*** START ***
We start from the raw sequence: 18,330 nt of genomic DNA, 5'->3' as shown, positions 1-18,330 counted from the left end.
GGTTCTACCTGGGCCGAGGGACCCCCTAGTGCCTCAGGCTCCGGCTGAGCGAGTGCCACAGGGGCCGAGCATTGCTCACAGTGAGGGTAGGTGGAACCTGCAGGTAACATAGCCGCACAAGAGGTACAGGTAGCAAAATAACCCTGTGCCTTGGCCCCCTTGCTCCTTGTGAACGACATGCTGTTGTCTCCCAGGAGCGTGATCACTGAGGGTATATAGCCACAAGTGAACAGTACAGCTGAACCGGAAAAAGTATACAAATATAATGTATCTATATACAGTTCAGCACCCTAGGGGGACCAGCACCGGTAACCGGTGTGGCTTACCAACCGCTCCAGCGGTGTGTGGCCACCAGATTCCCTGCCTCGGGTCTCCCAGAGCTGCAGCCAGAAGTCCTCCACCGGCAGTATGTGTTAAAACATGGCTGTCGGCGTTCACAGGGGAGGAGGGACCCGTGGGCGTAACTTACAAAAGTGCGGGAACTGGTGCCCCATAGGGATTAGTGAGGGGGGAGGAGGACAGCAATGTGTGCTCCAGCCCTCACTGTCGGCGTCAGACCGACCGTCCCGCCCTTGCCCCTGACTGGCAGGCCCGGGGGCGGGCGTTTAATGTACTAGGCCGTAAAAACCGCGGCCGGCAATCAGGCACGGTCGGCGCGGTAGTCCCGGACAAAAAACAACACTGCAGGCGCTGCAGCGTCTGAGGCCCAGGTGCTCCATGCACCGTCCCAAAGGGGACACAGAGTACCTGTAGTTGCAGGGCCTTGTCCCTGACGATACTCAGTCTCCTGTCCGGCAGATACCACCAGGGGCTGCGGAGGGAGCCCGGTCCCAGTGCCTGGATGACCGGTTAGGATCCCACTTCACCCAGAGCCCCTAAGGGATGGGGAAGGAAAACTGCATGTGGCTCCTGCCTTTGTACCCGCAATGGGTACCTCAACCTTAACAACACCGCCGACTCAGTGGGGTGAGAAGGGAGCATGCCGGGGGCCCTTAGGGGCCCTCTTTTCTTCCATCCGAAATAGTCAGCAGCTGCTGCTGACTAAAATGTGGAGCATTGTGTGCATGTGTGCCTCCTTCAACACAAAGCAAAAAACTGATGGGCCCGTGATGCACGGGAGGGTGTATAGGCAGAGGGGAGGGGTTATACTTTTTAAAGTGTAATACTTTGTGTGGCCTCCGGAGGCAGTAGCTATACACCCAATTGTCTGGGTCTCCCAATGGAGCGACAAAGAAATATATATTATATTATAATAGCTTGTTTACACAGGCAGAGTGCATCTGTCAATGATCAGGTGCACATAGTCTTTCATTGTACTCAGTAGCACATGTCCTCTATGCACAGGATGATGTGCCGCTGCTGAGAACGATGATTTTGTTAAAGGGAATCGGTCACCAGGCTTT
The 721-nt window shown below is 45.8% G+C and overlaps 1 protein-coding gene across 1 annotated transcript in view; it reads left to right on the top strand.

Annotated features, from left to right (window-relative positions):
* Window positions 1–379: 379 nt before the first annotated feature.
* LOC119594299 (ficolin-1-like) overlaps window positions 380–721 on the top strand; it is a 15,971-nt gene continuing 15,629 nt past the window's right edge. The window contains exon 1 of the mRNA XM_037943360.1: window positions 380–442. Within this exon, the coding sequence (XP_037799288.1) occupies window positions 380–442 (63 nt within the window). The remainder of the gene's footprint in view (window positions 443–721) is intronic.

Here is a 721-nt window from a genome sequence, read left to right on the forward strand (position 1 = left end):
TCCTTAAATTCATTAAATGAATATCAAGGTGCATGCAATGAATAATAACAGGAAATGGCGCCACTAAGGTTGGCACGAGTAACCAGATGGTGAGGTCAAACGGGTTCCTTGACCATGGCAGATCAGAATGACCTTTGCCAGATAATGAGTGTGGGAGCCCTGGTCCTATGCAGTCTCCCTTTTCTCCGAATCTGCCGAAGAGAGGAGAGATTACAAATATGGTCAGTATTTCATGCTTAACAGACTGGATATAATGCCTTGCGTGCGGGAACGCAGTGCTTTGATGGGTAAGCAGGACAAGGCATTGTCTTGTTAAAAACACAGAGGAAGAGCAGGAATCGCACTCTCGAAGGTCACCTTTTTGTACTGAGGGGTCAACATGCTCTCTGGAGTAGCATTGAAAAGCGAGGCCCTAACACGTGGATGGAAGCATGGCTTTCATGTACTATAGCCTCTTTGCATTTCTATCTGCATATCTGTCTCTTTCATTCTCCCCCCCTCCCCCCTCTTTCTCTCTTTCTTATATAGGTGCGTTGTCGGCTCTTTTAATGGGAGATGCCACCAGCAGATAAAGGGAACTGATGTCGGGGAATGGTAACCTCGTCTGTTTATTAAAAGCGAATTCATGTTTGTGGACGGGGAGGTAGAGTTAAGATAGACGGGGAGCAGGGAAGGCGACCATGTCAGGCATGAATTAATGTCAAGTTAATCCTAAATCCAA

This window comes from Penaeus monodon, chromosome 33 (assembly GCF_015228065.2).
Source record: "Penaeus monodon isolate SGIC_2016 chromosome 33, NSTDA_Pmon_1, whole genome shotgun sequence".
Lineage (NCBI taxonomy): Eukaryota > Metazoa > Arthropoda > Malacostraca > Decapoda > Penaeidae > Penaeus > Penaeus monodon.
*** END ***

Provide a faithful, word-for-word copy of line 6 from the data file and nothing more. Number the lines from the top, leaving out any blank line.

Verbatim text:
* LOC119594299 (ficolin-1-like) overlaps window positions 380–721 on the top strand; it is a 15,971-nt gene continuing 15,629 nt past the window's right edge. The window contains exon 1 of the mRNA XM_037943360.1: window positions 380–442. Within this exon, the coding sequence (XP_037799288.1) occupies window positions 380–442 (63 nt within the window). The remainder of the gene's footprint in view (window positions 443–721) is intronic.